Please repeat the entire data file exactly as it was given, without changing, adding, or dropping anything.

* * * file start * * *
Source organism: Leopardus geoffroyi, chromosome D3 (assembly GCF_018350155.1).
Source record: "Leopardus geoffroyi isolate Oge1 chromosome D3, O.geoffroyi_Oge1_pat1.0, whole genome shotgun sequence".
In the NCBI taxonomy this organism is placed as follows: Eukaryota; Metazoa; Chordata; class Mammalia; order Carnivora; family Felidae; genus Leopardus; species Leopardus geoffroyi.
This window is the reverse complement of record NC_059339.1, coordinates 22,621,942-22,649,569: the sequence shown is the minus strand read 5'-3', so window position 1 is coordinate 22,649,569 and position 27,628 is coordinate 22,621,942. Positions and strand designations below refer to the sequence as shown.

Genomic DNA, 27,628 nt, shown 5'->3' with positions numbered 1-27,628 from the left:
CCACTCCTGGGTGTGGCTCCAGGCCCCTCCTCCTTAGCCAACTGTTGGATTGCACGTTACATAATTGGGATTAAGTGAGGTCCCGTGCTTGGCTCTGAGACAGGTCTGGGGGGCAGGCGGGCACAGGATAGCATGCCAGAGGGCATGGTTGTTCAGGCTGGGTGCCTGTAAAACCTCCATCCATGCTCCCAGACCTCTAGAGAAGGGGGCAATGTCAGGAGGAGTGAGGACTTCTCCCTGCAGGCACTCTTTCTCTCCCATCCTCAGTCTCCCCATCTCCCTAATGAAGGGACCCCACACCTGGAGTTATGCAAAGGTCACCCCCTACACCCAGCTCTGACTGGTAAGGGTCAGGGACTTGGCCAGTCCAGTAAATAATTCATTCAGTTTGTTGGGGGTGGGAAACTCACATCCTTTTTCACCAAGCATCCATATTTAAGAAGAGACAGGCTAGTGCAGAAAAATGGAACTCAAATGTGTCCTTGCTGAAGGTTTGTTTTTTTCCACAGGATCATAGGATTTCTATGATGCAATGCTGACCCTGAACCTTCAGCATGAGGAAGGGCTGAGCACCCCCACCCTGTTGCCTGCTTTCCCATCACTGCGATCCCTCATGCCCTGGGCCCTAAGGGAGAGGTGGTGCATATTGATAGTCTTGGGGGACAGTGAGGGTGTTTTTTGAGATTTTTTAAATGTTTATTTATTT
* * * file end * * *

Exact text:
Source organism: Leopardus geoffroyi, chromosome D3 (assembly GCF_018350155.1).
Source record: "Leopardus geoffroyi isolate Oge1 chromosome D3, O.geoffroyi_Oge1_pat1.0, whole genome shotgun sequence".
In the NCBI taxonomy this organism is placed as follows: Eukaryota; Metazoa; Chordata; class Mammalia; order Carnivora; family Felidae; genus Leopardus; species Leopardus geoffroyi.
This window is the reverse complement of record NC_059339.1, coordinates 22,621,942-22,649,569: the sequence shown is the minus strand read 5'-3', so window position 1 is coordinate 22,649,569 and position 27,628 is coordinate 22,621,942. Positions and strand designations below refer to the sequence as shown.

Genomic DNA, 27,628 nt, shown 5'->3' with positions numbered 1-27,628 from the left:
CCACTCCTGGGTGTGGCTCCAGGCCCCTCCTCCTTAGCCAACTGTTGGATTGCACGTTACATAATTGGGATTAAGTGAGGTCCCGTGCTTGGCTCTGAGACAGGTCTGGGGGGCAGGCGGGCACAGGATAGCATGCCAGAGGGCATGGTTGTTCAGGCTGGGTGCCTGTAAAACCTCCATCCATGCTCCCAGACCTCTAGAGAAGGGGGCAATGTCAGGAGGAGTGAGGACTTCTCCCTGCAGGCACTCTTTCTCTCCCATCCTCAGTCTCCCCATCTCCCTAATGAAGGGACCCCACACCTGGAGTTATGCAAAGGTCACCCCCTACACCCAGCTCTGACTGGTAAGGGTCAGGGACTTGGCCAGTCCAGTAAATAATTCATTCAGTTTGTTGGGGGTGGGAAACTCACATCCTTTTTCACCAAGCATCCATATTTAAGAAGAGACAGGCTAGTGCAGAAAAATGGAACTCAAATGTGTCCTTGCTGAAGGTTTGTTTTTTTCCACAGGATCATAGGATTTCTATGATGCAATGCTGACCCTGAACCTTCAGCATGAGGAAGGGCTGAGCACCCCCACCCTGTTGCCTGCTTTCCCATCACTGCGATCCCTCATGCCCTGGGCCCTAAGGGAGAGGTGGTGCATATTGATAGTCTTGGGGGACAGTGAGGGTGTTTTTTGAGATTTTTTAAATGTTTATTTATTT